A nephrologist is a physician who specializes in the field of nephrology.
Nephrology is a specialty of internal medicine that focuses on the management and treatment of kidney disease or kidney disorders.
The kidneys have several vital functions, including:
- removing waste and excess fluid from the blood
- maintaining your body’s electrolyte balance
- releasing hormones with functions such as managing blood pressure
Primary care physicians often work to help prevent the early stages of kidney disease. As the situation progresses, a primary care physician may refer you to a kidney specialist, or the nephrologist.
A Nephrologist has completed a 3-year residency in Internal Medicine and a specialty fellowship in nephrology that is typically at least 2 years. Some nephrologists have sub-specializations in areas of nephrology such as hypertension (high blood pressure), transplant, glomerular disorders (protein or blood in urine), or critical care medicine.
What Conditions Does A Nephrologist Treat?
- protein or blood in the urine
- chronic kidney disease
- kidney stones
- kidney infections
- kidney swelling due to glomerulonephritis or interstitial nephritis
- kidney cancer
- polycystic kidney disease
- renal artery stenosis
- nephrotic syndrome
- end-stage kidney disease
- kidney failure, both acute and chronic
A nephrologist may also be involved in the management of the following common conditions:
- high blood pressure
- heart disease
- peripheral vascular disease
Types Of Tests A Nephrologist My Order
- Serum creatinine. Creatinine is a waste product and is present at higher levels in the blood of people with kidney dysfunction. This is the single best routine blood test to screen for kidney problems.
- Blood urea nitrogen (BUN). This is also a waste product related to a protein that is found in the blood and a sign of kidney dysfunction.
- Glomerular filtration rate (GFR) – This test measures how well your kidneys are filtering your blood. GFR begins to decrease below normal levels in kidney disease.
- Estimated Glomerular filtration rate (eGFR) – This is a test that uses other laboratory data to approximate the glomerular filtration rate. The eGFR relates to the severity of kidney dysfunction which is broken into Stages from Stage 1 to Stage 5.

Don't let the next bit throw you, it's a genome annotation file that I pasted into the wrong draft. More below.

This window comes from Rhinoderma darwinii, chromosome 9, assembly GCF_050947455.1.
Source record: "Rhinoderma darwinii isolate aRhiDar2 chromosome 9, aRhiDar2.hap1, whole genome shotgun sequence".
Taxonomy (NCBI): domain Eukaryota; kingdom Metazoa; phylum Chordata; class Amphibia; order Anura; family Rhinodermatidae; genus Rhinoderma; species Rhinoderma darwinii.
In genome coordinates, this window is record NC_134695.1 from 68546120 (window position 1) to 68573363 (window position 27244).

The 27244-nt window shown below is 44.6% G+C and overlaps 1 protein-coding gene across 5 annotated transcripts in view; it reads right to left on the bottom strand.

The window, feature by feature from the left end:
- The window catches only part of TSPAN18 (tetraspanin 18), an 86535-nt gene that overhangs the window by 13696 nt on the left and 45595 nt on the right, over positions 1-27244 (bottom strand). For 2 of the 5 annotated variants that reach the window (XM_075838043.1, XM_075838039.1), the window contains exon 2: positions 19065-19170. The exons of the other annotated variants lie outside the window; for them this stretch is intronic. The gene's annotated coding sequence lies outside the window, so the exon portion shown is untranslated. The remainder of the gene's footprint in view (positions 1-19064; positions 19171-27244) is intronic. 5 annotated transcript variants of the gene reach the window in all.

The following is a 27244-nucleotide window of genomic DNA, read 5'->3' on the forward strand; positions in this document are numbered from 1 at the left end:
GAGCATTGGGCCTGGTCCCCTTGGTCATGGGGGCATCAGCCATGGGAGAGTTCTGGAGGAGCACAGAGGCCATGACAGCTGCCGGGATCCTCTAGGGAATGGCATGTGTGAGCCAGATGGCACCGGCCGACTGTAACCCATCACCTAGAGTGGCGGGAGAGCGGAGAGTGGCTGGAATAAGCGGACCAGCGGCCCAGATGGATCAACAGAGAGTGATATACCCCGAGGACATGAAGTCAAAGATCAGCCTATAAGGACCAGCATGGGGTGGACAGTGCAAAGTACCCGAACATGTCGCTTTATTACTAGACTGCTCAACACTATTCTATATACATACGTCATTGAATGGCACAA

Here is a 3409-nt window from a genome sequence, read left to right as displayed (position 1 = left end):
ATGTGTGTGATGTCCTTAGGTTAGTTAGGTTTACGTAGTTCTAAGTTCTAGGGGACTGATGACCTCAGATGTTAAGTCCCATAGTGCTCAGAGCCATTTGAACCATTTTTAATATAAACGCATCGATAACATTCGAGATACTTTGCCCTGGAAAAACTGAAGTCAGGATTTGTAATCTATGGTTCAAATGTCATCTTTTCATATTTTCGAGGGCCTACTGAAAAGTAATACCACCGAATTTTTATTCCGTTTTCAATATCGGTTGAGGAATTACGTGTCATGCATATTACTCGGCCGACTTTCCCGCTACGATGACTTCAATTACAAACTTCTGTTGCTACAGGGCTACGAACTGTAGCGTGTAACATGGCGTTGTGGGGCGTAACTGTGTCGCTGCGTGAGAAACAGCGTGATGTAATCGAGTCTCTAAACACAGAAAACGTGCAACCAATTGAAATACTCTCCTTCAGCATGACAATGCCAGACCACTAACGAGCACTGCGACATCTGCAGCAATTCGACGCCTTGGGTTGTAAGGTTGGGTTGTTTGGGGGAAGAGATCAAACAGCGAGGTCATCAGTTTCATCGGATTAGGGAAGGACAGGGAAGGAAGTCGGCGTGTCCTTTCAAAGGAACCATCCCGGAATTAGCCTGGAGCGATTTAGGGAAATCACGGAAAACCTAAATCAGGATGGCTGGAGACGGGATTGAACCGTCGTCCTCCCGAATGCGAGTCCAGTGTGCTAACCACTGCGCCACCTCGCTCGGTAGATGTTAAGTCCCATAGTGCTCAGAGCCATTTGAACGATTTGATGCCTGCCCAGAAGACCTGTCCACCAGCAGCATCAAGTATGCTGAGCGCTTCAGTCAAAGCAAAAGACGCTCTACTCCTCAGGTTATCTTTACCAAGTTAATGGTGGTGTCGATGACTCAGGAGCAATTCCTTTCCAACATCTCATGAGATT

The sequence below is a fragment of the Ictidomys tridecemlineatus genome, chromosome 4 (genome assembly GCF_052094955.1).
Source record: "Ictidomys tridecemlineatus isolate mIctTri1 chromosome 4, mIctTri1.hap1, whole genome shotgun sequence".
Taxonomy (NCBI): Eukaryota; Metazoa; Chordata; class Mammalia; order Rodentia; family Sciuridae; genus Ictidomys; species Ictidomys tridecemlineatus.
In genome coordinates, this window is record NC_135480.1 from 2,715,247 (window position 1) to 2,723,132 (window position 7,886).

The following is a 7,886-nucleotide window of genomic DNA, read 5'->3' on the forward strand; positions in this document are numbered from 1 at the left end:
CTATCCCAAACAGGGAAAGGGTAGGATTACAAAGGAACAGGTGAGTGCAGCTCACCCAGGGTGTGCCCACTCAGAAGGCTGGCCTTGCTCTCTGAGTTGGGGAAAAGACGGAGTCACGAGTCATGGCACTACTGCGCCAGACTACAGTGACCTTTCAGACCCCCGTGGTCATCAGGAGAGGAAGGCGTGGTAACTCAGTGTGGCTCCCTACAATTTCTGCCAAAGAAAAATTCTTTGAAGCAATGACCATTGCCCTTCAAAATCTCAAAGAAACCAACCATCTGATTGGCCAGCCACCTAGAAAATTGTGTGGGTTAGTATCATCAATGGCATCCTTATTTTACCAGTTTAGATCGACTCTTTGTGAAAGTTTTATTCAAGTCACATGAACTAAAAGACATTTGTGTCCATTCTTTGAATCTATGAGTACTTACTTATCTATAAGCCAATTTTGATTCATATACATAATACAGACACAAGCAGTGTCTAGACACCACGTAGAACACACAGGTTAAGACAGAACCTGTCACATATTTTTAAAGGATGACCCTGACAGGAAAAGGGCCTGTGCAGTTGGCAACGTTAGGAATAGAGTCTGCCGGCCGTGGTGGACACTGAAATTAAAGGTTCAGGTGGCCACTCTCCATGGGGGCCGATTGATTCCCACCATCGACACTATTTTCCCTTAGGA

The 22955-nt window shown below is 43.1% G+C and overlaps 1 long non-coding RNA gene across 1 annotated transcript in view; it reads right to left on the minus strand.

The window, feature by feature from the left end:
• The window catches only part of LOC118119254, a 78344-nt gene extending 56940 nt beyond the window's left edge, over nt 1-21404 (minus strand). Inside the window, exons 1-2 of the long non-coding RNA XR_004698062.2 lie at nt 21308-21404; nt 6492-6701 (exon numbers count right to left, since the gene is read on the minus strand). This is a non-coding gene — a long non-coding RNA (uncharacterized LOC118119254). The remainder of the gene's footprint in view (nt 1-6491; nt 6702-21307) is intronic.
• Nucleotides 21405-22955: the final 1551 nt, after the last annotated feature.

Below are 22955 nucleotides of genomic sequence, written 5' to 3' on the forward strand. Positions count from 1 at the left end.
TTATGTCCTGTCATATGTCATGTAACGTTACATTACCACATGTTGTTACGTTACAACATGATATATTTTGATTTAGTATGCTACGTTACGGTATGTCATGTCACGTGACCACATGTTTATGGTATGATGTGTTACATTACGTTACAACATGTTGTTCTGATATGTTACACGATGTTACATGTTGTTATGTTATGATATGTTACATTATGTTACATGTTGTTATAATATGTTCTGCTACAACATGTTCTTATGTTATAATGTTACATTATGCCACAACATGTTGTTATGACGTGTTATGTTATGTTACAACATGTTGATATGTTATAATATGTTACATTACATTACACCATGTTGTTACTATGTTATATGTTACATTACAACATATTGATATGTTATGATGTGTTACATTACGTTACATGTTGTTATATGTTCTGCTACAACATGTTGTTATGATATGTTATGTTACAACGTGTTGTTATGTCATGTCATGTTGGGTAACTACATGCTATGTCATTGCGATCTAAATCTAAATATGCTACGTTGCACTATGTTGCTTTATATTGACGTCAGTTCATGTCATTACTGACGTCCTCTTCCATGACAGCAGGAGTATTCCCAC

|Stage 1||Stage 2||Stage 3||Stage 4||Stage 5|
|eGFR in the normal range (greater than 90) with other signs of kidney damage, like protein in the urine or physical damage to the kidneys||eGFR in the normal range (60-89) with other signs of kidney damage, like protein in the urine or physical damage to the kidneys||eGFR 30-59, moderate kidney damage||eGFR 15-29, severe kidney damage||eGFR less than 15, the kidneys are close to failure or have already failed|
- Urinalysis. A simple urine test can help to reveal the presence of abnormal amounts of blood, glucose, or protein, or whether there may be an infection.
- Albumin/creatinine ratio (ACR). This measures the amount of the protein, albumin in your urine. Albumin in the urine may be a sign of kidney dysfunction.
- 24-hour urine collection for Creatinine Clearance. This method uses a special container to collect all of the urine that you produce during a 24-hour period to calculate the amount of creatinine that is cleared. This may provide a more accurate assessment of kidney function compared with the eGFR.
In addition to reviewing and interpreting laboratory tests, a nephrologist may also perform or work with other specialists on the following procedures:
- imaging tests of the kidneys, such as ultrasound (Renal Sonogram)
- dialysis, including placement of the dialysis catheter or creation of a Fistula or Graft for dialysis use
- kidney biopsies
- kidney transplants
What Is The Difference Between Nephrologists And Urologists?
The fields of nephrology and urology share some overlap because they can both involve the kidneys. Nephrologists are the medical specialists of the kidney whereas Urologists are surgical specialists of the kidneys. A Urologist also focuses on diseases and conditions that can affect the male and female urinary tracts such as the ureters, bladder, and urethra. A urologist also works with the male reproductive organs, such as the penis, testes, and prostate.
When To See A Nephrologist
Kidney disease is very common. About 1 in 7 Americans have kidney disease and it is estimated that 33% of the population is at risk. The risk factors for chronic kidney disease are:
- High blood pressure (hypertension)
- heart disease
- a family history of kidney problems
Early stages of kidney disorders may not have any symptoms or may have nonspecific symptoms such as fatigue, sleep problems, and changes in urination. Regular testing can monitor your kidney function, particularly if you’re at risk for kidney disease. An abnormality in one of the tests above would often lead to a referral to a nephrologist. You may also seek the attention of a nephrologist if you have:
- protein in your urine
- recurring kidney stones
- high blood pressure that’s more challenging to control
- swelling in your legs
- a rare or inherited cause of kidney disease
A nephrologist is a type of doctor who specializes in diseases and conditions that affect the kidneys. Nephrologists work to treat conditions such as chronic kidney disease and help delay the progression of kidney disease to end-stage kidney disease (requiring dialysis or transplant).